Rock photographers share famous snaps and stories for one night only in Dallas
It’s been said that writing about music is like dancing about architecture, which is why photography has been such a crucial component in building the myths and legends of rock. Photographers who were lucky enough to be at the right place at the right time — and who had the wherewithal to press the shutter at that exact right second — have probably contributed more to the history of rock 'n' roll than a thousand articles in Rolling Stone.
And you can definitely include Henry Diltz and Pattie Boyd among that number. The photographers have aligned to bring a night of iconic images — and the stories behind them — to The Kessler in Dallas on April 7, as part of the Morrison Hotel Gallery’s “Behind the Lens” tour. Dallas is one of a dozen cities on the tour, which also hits Stateside at the Paramount Theatre in Austin on April 8 and Tobin Center for the Performing Arts in San Antonio on April 9.
Although their careers and their milieus were very different, both Diltz and Boyd got started in a similar fashion. Diltz, a musician by trade in the Modern Folk Quartet, had developed a photographic habit while touring, returning home to throw slideshow parties at his house.
“I picked up a camera by accident and started photographing my friends, and a few years later, they all became famous,” he recalls. “My whole approach was like Jane Goodall and the chimps: She wanted to see how they really reacted naturally, and I wanted to see what was going on and capture those moments.”
The first band Diltz shot was Buffalo Springfield, an image that was actually supposed to highlight the mural they stood in front of for scale. When a magazine offered to print it for $10, he started taking his side career seriously.
“I’m not a normal kind of photographer who went to school and set out to photograph for money,” he says. “I was just looking at the world through the lens; it was just a way of hanging out.
“When I was taking publicity photos of James Taylor, I wanted to take a color shot, and that became the cover of Sweet Baby James. It was the same thing with Crosby, Stills & Nash’s first album — it looked so nice when they sat on my couch!”
Being in the center of Laurel Canyon in the “peace and love hippie days” was no doubt an idyllic existence, and Diltz found himself snapping the likes of Neil Young, Joni Mitchell, The Doors, and The Eagles.
Meanwhile across the pond, Pattie Boyd had a successful career as a model in swinging London. Curious about what was happening on the other side of the lens, she asked fashion photographer David Bailey to show her the ropes.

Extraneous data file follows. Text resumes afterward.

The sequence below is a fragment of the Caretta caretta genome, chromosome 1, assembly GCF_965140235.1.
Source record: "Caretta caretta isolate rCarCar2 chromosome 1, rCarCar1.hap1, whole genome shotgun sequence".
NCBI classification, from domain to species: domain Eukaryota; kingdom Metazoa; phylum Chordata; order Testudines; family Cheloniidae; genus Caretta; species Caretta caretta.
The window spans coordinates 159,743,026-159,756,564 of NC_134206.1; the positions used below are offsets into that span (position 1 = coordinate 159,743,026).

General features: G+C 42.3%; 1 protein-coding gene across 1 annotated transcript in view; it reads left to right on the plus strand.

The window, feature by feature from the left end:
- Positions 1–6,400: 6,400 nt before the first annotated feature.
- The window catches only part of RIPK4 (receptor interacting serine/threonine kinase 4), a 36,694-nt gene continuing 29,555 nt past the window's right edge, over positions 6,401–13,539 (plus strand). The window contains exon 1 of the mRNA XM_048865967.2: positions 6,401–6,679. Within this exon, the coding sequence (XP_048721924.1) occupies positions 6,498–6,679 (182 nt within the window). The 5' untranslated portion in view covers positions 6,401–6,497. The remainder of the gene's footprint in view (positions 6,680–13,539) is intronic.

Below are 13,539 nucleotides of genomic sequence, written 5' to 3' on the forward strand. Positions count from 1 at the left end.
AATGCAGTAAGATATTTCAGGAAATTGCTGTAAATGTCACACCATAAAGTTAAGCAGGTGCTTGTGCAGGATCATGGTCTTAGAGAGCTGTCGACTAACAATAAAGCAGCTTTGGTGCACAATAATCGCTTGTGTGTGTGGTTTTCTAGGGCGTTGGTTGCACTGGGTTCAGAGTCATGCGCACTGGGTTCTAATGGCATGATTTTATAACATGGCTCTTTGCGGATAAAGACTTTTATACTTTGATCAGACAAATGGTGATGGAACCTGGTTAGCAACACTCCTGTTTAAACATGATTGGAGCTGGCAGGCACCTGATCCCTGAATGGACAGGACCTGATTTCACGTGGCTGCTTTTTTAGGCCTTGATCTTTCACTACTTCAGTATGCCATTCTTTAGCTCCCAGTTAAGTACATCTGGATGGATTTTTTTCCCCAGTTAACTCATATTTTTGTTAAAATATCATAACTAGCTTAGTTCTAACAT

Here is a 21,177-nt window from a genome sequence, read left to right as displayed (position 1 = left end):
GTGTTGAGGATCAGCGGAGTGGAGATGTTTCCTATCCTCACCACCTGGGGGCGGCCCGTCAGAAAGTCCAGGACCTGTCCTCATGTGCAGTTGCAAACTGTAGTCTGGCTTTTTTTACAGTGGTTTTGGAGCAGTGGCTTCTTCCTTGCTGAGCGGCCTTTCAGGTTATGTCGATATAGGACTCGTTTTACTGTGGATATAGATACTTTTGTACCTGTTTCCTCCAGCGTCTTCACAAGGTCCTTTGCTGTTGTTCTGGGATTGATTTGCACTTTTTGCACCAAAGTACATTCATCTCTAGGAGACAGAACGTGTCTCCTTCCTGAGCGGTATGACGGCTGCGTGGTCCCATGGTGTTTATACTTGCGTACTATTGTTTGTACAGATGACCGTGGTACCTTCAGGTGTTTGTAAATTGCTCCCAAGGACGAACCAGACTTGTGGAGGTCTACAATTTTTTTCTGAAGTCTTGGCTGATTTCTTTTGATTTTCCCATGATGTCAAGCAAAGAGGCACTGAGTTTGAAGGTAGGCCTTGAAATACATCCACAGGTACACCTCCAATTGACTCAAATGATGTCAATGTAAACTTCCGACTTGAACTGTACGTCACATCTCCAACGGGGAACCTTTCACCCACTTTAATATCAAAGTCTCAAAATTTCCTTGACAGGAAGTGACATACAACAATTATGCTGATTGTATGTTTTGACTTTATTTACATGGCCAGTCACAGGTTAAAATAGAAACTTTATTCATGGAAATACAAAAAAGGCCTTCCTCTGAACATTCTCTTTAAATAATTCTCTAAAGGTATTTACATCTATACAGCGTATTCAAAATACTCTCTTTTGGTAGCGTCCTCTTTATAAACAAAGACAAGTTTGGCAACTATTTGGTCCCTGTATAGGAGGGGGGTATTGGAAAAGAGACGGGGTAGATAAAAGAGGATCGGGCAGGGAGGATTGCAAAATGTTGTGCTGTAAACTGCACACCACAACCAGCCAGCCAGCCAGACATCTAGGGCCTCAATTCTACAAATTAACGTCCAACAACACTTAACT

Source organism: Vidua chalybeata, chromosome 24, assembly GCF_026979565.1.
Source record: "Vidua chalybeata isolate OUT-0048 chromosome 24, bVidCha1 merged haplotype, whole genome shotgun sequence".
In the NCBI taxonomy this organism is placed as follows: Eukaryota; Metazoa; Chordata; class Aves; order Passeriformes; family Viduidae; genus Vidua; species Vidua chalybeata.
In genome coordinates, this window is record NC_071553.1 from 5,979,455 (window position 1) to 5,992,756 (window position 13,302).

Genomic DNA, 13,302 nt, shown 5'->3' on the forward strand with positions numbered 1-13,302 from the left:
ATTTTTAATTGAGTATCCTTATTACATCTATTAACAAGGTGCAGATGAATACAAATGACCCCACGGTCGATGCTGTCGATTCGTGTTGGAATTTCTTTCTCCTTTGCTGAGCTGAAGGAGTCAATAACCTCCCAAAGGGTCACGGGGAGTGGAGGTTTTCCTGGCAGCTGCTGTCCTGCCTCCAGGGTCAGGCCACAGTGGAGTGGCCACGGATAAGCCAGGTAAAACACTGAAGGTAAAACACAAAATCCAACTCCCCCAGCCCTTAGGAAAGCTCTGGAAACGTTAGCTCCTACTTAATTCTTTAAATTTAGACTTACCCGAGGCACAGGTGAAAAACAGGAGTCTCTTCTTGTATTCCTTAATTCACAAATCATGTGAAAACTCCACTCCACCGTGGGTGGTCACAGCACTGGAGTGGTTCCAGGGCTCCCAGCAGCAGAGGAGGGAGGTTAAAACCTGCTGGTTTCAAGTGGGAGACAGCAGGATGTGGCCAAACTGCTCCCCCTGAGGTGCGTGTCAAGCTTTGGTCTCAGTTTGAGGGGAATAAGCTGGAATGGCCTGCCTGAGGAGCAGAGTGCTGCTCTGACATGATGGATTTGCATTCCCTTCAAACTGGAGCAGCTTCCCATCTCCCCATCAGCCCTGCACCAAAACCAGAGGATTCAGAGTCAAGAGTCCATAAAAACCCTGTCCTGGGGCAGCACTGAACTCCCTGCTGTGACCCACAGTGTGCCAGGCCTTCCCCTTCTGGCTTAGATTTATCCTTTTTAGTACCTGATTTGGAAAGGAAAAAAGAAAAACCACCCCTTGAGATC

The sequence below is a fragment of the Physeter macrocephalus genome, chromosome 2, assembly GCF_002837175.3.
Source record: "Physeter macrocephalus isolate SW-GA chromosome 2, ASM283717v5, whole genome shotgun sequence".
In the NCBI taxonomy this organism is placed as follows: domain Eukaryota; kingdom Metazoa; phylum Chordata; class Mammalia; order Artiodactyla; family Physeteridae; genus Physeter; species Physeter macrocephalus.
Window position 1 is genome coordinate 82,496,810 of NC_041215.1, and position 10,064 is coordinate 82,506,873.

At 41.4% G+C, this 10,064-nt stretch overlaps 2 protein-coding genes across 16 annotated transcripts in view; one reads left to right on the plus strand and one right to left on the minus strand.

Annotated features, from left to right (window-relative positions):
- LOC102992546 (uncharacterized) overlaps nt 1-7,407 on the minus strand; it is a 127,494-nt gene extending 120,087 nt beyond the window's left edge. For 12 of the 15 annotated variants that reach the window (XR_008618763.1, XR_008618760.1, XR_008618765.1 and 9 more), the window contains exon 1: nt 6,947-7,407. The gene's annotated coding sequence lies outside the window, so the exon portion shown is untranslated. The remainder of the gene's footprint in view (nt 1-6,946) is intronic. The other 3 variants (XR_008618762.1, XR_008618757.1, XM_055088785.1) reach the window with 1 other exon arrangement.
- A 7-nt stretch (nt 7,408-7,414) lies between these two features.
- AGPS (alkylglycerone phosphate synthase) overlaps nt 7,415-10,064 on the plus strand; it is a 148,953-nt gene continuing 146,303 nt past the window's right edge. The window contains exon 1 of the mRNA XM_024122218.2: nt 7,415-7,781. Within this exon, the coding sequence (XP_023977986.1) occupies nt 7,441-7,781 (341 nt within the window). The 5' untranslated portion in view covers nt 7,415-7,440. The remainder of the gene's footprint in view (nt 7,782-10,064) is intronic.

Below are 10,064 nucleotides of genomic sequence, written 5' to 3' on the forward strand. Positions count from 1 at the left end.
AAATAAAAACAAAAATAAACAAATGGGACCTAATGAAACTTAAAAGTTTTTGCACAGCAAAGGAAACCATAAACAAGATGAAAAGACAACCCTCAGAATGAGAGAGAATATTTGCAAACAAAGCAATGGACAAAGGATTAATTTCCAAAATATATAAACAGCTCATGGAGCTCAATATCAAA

“I had a few lessons [in photography] from quite a young age, and, years later, I had proper professional classes. But up to that point I’d been photographing all my friends. David Bailey emphasized that composition and light were essential, and I started looking for that.”
Boyd had her own share of famous friends; she met George Harrison on the set of A Hard Day’s Night, and he quickly swept her off her feet. She married into a world of rock royalty at just 21 years of age.
Boyd began shooting The Beatles in earnest on a ’68 trip to India. Having left Harrison to marry Eric Clapton in the ’70s (inspiring the songs “Something,” “Layla,” and “Wonderful Tonight” along the way), Boyd managed to capture many significant moments, but says in retrospect she wishes she had been a bit more aggressive in her approach.
“I’m quite a shy person, and when I was young, I was aware of being in a privileged position, and I didn’t want to be intrusive. Now I think, ‘Damn, I wish I’d been a little bold!’” she recalls.
“It didn’t occur to me that I had any creativity. I wasn’t ambitious and so I didn’t think about myself in any way that wouldn’t involve my husbands.”
After her second divorce, she says she “hit rock bottom,” but a friend’s prompting made her look through a collection of work that she hadn’t up until that point taken seriously.
“I had a look through, and [my friend] got in touch with the San Francisco Art Exchange. In 2005, I had my first exhibition [there]. I was so nervous and wasn’t sure if what I was showing was too intimate or private, but it was really well received and that inspired me.”
With such a large body of work in his files, Diltz had meanwhile started the Morrison Hotel Gallery in New York to sell his images. Named after the album he shot for The Doors, he soon brought other photographers into Morrison’s fold, including Boyd.
“We met her and she was so delightful, we are kindred spirits and love to laugh at the same things,” he says. “One of my partners said, ‘You should do a slideshow with Pattie.’ For me, it’s 50 years later; I started with a slideshow, and now I’m still doing slideshows. I think of Pattie as the cherry on top.”
The duo has honed a freewheeling style for “Behind the Lens,” where the images and the stories are never quite the same night after night. After learning the real stories behind those images, fans have the opportunity to purchase signed prints after the show.
“It’s Pattie’s and my job to educate people and talk about what it was like. For me, every single photo was a memory of a time and a place,” Diltz says.
Boyd agrees. “I remember certain things one night and not another night prompted by my photographs and memories that come to mind. That’s the great thing about photography — it brings you back to that moment in time and what was happening in the atmosphere.”